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RCA Press Release for December 10, 1982


Retail Exposure Plays Key Role In Motivating Video Disc Buyer

Strong retail visibility is a critical factor influencing consumers' actual decision to buy a video disc player, an RCA survey showed today.

In the latest survey of video disc owners, 43 percent said their initial exposure to the product was in a retail outlet, according to Stuart Gray, Division Vice President, Program & Market Research, RCA VideoDiscs.

He said 24 percent of the respondents admitted that their purchase was made on impulse. "These people said their decision to buy was made after they had entered the store and seen the retail display," Mr. Gray said.

Asked why they wanted the product, Mr. Gray said the largest percentage (67%) said it was because a video disc player "lets you watch what you want when you want." Other reasons cited, in order of popularity, included: "alternative to television," "provides parental control over entertainment for children," and "an inexpensive way of owning and collecting movies and other favorite programs."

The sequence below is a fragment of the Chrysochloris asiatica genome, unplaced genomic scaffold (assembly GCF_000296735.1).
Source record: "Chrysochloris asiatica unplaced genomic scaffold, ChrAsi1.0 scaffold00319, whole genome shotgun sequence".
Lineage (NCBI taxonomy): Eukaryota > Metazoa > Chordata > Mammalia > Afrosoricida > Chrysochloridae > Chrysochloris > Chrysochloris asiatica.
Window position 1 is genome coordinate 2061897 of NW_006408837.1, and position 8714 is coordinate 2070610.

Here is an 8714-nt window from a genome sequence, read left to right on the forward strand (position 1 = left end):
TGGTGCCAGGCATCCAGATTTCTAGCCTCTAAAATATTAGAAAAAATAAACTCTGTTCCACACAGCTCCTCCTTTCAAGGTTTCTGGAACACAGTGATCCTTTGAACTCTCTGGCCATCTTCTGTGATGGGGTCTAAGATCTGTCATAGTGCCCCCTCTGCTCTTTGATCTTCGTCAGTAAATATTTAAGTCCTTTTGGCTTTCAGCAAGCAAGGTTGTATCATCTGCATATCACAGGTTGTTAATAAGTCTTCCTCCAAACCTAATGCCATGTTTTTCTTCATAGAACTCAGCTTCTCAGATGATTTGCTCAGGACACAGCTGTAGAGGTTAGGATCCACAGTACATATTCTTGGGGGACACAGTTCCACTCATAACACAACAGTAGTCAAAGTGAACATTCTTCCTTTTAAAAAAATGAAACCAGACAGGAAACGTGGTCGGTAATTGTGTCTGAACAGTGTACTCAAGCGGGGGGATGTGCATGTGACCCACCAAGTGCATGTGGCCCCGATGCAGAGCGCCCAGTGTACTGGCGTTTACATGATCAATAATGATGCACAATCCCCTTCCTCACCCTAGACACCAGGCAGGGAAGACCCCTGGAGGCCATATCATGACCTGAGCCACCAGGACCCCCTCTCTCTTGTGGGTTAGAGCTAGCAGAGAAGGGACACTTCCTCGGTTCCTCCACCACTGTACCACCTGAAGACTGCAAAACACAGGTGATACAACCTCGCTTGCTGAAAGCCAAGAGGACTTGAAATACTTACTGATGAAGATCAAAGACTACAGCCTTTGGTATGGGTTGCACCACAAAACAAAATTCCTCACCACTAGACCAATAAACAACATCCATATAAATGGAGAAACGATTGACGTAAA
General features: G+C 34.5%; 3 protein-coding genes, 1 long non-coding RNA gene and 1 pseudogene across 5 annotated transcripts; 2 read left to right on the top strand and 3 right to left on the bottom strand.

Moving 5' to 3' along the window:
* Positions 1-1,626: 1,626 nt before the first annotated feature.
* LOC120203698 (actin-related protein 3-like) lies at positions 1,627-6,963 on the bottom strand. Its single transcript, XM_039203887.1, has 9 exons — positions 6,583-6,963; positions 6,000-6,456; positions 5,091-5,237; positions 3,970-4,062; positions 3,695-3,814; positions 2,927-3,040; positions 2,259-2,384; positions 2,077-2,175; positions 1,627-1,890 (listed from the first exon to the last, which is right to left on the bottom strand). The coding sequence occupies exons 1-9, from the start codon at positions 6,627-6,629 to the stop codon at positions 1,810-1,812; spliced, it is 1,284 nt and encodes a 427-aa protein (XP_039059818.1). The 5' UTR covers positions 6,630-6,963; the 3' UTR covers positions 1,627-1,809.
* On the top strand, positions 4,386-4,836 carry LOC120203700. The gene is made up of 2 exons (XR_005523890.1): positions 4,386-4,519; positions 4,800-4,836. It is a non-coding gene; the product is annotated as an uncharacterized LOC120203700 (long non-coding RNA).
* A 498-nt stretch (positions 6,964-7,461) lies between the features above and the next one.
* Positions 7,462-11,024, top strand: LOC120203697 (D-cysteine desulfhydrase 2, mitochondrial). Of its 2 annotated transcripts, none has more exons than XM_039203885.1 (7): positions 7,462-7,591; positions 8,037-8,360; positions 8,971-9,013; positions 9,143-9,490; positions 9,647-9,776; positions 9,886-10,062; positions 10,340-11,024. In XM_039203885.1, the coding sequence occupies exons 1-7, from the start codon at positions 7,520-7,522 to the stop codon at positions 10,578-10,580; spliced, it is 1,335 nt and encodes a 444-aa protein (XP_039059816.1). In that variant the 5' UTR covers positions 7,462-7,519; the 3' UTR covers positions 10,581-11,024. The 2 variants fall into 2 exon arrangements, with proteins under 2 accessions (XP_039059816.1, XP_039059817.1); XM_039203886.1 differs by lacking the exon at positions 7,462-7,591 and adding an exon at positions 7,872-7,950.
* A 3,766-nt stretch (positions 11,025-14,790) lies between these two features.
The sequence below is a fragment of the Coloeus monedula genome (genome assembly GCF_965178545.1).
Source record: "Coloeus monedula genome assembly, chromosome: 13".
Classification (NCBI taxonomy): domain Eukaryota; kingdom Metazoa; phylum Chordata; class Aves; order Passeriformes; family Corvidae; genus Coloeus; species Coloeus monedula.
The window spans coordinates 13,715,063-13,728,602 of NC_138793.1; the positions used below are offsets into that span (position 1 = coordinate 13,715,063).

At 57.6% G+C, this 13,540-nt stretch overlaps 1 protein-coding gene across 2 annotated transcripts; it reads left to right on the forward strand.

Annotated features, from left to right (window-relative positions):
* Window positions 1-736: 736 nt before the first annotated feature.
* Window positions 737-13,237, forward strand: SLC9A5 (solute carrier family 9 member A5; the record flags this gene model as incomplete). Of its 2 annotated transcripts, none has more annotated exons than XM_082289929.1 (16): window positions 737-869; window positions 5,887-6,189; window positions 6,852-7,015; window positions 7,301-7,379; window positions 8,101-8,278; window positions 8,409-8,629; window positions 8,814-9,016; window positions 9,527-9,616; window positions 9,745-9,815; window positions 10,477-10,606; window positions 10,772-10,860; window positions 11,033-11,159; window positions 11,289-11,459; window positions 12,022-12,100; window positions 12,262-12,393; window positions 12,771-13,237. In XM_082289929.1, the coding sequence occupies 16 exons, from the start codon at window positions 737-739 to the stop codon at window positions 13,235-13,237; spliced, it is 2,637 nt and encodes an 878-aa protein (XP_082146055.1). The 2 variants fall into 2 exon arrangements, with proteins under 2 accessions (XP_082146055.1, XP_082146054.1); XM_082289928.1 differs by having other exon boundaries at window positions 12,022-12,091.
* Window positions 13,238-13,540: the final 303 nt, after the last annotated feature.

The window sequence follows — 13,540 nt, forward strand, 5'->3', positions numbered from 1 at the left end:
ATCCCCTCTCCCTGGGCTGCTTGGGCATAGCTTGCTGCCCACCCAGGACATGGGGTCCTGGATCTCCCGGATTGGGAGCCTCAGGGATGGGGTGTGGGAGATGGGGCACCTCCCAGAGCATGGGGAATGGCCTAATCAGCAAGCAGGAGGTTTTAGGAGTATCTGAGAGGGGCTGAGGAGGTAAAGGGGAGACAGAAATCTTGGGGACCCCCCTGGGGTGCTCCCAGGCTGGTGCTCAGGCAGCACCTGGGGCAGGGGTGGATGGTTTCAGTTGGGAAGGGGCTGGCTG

Overall product satisfaction, at high levels to begin with, continues to increase with each survey, particularly in the case of selection and availability of discs, he added. Of those surveyed, 59 percent cited the large catalog selection as the reason they bought a video disc player. Another 42 percent cited ease of player operation.

Mr. Gray said, "We continue to see that cable television is not a competitive problem in marketing video disc players, since VDP owners are more likely to subscribe to cable -- both basic and pay -- than the general population. The VDP owner also continues to be much more likely to own a video cassette player than the general population (19% vs. 5%)."

Corroborating earlier surveys, Mr. Gray said the latest wave showed that the video disc player is geared more to families with children than the video cassette recorder, which continues to be more of a single, male-oriented product.

Although available at retail for less than six months, "On Golden Pond" was the most widely owned feature film among the respondents in this survey, followed by "Casablanca," "The Black Stallion," "Airplane!," and "The Muppet Movie."

The top non-features owned included: "Disney Cartoon Parade, Vol. 1," "Star Trek -- The Menagerie," "Jane Fonda's Workout," "Charlie Brown Festival, Vol. 11," and "Star Trek -- City On The Edge Of Forever."


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